Zimbabwe, for example, has refused to join the LDC group despite being judged eligible by CDP.
Secretary-General Ban Ki-moon says the increase in FDI comes at “an important moment” when the international community is making a final push to achieve the Millennium Development Goals (MDGs) by the target date of 2015.
One of the primary objectives of MDGs is to reduce and eliminate extreme poverty and hunger, two of the major problems facing most LDCs.
At the same time, he said, the United Nations is working to forge a vision for the post-2015 development agenda.
Credible and objective information on FDI can contribute to success in these twin endeavours, Ban added.
Dr. Karki told IPS the new Istanbul Programme of Action for LDCs for the Decade 2011-2020 is a slight shift from the commodity-oriented growth towards building productive capacity of LDCs in order to achieve structural economic transformation of LDCs.
Therefore, FDI inflows to LDCs would be welcome if they are targeted at the manufacturing sector, infrastructure and basic services sector such as health, water and sanitation, electricity and communications.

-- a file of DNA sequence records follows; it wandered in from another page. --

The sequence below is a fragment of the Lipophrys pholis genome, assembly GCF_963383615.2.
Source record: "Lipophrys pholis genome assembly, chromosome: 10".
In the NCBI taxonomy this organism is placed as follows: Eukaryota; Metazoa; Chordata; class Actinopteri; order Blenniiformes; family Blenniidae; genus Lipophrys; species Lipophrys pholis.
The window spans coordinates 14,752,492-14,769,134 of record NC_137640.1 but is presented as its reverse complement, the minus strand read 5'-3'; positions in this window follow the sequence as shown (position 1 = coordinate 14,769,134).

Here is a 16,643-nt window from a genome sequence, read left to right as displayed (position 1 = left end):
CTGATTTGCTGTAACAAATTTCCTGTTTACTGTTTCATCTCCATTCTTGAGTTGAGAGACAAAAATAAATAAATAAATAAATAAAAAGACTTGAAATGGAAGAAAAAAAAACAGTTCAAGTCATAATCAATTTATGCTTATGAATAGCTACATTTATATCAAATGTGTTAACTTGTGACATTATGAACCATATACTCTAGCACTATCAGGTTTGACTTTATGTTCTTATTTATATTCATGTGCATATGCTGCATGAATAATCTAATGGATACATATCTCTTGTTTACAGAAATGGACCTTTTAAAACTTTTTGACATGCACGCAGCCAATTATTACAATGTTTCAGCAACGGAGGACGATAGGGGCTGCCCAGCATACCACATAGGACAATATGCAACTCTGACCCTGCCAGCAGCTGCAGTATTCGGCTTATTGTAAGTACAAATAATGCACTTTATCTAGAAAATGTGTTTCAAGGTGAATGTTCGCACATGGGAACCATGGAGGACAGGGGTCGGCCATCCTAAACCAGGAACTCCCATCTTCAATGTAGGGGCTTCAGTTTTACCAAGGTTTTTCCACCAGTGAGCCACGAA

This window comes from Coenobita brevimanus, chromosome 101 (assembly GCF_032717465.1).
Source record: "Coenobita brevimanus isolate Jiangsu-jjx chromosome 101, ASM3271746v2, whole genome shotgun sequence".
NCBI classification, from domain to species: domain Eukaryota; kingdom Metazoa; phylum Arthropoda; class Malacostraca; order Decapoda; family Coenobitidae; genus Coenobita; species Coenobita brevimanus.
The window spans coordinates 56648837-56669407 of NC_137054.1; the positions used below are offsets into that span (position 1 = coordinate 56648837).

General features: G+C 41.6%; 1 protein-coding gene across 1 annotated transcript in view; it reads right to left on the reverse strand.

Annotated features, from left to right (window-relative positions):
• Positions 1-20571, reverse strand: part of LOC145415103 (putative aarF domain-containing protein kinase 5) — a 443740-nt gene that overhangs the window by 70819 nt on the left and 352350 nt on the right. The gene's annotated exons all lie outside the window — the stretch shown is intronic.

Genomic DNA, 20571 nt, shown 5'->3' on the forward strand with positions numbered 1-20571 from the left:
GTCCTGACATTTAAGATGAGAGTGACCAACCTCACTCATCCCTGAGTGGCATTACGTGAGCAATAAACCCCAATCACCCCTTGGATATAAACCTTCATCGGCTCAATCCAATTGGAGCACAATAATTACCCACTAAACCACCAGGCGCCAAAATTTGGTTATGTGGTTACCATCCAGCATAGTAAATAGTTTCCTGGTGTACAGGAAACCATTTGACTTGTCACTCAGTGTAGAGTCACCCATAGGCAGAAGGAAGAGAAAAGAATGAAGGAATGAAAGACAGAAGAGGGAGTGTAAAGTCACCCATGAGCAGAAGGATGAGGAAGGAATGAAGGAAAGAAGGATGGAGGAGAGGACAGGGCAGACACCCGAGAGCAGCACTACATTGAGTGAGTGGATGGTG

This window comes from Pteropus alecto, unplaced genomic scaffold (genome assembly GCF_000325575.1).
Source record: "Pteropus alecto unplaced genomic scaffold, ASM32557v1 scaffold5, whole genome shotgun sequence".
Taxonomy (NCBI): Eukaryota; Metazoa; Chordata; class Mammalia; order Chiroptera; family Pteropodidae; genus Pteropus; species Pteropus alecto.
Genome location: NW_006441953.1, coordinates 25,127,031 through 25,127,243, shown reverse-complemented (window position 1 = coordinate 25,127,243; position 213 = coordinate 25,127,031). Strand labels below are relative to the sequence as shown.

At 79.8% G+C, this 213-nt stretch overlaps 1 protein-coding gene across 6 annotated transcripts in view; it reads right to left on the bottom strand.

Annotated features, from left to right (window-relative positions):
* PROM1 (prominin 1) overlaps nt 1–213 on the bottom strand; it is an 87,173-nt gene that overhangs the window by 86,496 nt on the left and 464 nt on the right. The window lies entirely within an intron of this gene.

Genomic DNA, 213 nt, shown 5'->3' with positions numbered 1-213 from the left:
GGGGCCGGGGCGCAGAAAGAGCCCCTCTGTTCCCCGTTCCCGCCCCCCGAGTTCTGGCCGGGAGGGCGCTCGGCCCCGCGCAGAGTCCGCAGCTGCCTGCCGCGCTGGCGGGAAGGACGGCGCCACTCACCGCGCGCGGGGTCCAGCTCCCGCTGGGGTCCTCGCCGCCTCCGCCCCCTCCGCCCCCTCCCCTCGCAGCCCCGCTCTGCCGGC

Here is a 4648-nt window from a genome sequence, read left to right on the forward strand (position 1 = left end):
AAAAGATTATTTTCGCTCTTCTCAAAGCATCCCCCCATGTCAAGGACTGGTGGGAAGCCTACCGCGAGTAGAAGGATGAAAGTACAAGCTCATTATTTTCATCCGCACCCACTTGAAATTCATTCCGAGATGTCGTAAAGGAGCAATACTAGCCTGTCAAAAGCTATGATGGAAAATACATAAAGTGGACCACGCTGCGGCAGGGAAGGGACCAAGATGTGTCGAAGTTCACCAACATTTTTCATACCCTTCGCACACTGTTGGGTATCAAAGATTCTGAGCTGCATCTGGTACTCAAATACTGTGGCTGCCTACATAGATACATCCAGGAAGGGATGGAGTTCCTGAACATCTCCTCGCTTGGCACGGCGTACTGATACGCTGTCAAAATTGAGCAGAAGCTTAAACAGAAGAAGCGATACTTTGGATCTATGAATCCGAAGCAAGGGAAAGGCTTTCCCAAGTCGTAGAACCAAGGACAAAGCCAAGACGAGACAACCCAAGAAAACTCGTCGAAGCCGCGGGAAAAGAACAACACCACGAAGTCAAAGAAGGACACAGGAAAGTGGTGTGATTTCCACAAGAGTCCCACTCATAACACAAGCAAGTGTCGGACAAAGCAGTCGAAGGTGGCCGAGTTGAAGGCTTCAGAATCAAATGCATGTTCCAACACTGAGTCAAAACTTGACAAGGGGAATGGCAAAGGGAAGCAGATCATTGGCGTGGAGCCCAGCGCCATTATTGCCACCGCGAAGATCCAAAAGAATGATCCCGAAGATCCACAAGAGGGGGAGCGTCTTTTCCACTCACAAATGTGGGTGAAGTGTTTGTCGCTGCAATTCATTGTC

The key problem with FDI inflows targeting the extractive sector is that the benefits fail to trickle down, with only the multinational and transnational corporations and the recipient country’s elites minting money at the expense of the poor, marginalised and vulnerable communities, he pointed out.
“The key issue of widening inequality gap and redistribution of resources remains a development challenge,” he said. “This fact was blatant during my recent visit to Liberia and Sierra Leone – two extremely resource-rich LDCs but unfortunately, with the poorest populations.
“Given such a sad irony, our civil society partners were of the opinion that all the riches should remain in the soil/ground as they fail to ensure the right to sustainable development of the peoples anyway.”
The negative growth – particularly in Angola, Burundi and Mali – could be attributed to the political instability in these LDCs, which is not a good breeding ground for FDI.
“Having said this, it is also interesting to note that FDI inflows are high in both authoritarian regimes as well as in vulnerable governments as is the case in Africa and Asia,” Dr. Karki noted.
He said the other reason for FDI decline could be the evolving role of development-oriented governments in LDCs that are attempting to safeguard national interests and rights of peoples over profit and plunder.
“If this is truly the case, then LDC governments are in the right direction towards genuinely uplifting their populations out of the structural causes of poverty, deprivation and injustices,” he said.
The issue of sovereignty is critical in terms of respecting and complying with country systems. Otherwise, it has been proven that FDI is more of a bane than a boon for sustainable development, Dr Karki concluded.